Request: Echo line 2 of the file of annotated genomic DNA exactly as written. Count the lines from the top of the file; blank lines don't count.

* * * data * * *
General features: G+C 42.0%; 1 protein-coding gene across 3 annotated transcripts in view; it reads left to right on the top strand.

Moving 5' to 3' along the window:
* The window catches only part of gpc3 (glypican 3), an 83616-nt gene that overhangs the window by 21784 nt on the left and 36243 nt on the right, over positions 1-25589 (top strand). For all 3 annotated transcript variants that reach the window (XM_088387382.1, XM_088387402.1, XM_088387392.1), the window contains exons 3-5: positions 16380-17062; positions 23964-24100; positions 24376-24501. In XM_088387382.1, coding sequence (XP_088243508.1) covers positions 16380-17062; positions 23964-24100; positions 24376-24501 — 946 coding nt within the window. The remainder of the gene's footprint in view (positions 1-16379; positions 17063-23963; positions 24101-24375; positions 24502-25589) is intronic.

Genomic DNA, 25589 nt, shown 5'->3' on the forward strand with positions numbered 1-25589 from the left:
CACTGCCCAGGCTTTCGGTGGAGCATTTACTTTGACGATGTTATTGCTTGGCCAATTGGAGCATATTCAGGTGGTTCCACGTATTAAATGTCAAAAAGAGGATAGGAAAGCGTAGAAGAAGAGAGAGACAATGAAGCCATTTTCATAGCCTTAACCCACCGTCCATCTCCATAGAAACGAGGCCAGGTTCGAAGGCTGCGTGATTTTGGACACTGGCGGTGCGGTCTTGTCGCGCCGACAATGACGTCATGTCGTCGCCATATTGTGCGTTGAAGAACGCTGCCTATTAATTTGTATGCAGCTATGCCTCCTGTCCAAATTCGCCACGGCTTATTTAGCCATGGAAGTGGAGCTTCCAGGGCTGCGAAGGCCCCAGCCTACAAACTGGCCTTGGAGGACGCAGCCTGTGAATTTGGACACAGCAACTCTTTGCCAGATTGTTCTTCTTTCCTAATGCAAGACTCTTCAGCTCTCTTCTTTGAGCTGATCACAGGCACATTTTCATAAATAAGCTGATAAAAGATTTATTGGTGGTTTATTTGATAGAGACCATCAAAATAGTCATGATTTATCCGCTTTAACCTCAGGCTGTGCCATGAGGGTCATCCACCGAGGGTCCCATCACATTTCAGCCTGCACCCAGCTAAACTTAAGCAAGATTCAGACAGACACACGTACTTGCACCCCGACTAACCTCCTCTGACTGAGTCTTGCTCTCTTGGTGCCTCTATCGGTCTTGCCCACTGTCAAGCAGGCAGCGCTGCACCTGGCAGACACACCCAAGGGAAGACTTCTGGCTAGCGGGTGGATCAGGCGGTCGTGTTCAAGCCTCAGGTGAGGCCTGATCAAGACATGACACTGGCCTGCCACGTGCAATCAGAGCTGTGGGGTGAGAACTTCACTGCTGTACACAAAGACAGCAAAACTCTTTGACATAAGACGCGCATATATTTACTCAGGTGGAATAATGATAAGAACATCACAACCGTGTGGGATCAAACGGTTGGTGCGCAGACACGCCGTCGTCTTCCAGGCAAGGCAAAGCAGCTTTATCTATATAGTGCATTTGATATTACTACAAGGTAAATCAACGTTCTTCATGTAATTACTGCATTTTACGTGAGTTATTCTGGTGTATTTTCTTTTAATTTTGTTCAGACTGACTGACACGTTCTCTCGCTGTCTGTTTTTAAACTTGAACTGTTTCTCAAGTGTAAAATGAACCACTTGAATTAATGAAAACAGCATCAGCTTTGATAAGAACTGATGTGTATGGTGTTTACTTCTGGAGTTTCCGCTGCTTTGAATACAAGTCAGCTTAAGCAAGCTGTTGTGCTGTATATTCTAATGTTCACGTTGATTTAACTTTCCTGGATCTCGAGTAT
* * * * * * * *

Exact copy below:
Moving 5' to 3' along the window: